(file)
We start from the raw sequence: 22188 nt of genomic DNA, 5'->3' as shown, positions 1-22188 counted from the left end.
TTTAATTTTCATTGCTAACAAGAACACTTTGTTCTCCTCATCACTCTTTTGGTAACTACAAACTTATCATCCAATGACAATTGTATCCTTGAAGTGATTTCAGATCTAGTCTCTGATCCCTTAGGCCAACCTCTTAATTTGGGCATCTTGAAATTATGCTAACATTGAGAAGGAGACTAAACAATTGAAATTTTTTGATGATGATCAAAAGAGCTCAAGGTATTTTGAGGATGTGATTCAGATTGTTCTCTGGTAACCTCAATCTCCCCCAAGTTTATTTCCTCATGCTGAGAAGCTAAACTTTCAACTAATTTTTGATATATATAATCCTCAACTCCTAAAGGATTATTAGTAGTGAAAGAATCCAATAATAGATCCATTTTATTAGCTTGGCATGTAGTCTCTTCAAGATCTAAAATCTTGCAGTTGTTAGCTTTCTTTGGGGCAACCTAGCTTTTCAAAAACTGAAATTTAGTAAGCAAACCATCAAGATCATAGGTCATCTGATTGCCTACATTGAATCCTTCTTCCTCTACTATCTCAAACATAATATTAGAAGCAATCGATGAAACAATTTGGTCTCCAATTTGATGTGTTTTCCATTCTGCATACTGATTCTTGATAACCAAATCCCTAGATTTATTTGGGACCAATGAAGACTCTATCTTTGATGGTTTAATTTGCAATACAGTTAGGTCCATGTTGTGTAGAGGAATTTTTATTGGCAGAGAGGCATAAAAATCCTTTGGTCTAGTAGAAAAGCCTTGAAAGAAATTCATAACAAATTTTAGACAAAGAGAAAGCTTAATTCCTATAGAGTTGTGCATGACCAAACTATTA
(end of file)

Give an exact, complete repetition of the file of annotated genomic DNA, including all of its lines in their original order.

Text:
We start from the raw sequence: 22188 nt of genomic DNA, 5'->3' as shown, positions 1-22188 counted from the left end.
TTTAATTTTCATTGCTAACAAGAACACTTTGTTCTCCTCATCACTCTTTTGGTAACTACAAACTTATCATCCAATGACAATTGTATCCTTGAAGTGATTTCAGATCTAGTCTCTGATCCCTTAGGCCAACCTCTTAATTTGGGCATCTTGAAATTATGCTAACATTGAGAAGGAGACTAAACAATTGAAATTTTTTGATGATGATCAAAAGAGCTCAAGGTATTTTGAGGATGTGATTCAGATTGTTCTCTGGTAACCTCAATCTCCCCCAAGTTTATTTCCTCATGCTGAGAAGCTAAACTTTCAACTAATTTTTGATATATATAATCCTCAACTCCTAAAGGATTATTAGTAGTGAAAGAATCCAATAATAGATCCATTTTATTAGCTTGGCATGTAGTCTCTTCAAGATCTAAAATCTTGCAGTTGTTAGCTTTCTTTGGGGCAACCTAGCTTTTCAAAAACTGAAATTTAGTAAGCAAACCATCAAGATCATAGGTCATCTGATTGCCTACATTGAATCCTTCTTCCTCTACTATCTCAAACATAATATTAGAAGCAATCGATGAAACAATTTGGTCTCCAATTTGATGTGTTTTCCATTCTGCATACTGATTCTTGATAACCAAATCCCTAGATTTATTTGGGACCAATGAAGACTCTATCTTTGATGGTTTAATTTGCAATACAGTTAGGTCCATGTTGTGTAGAGGAATTTTTATTGGCAGAGAGGCATAAAAATCCTTTGGTCTAGTAGAAAAGCCTTGAAAGAAATTCATAACAAATTTTAGACAAAGAGAAAGCTTAATTCCTATAGAGTTGTGCATGACCAAACTATTA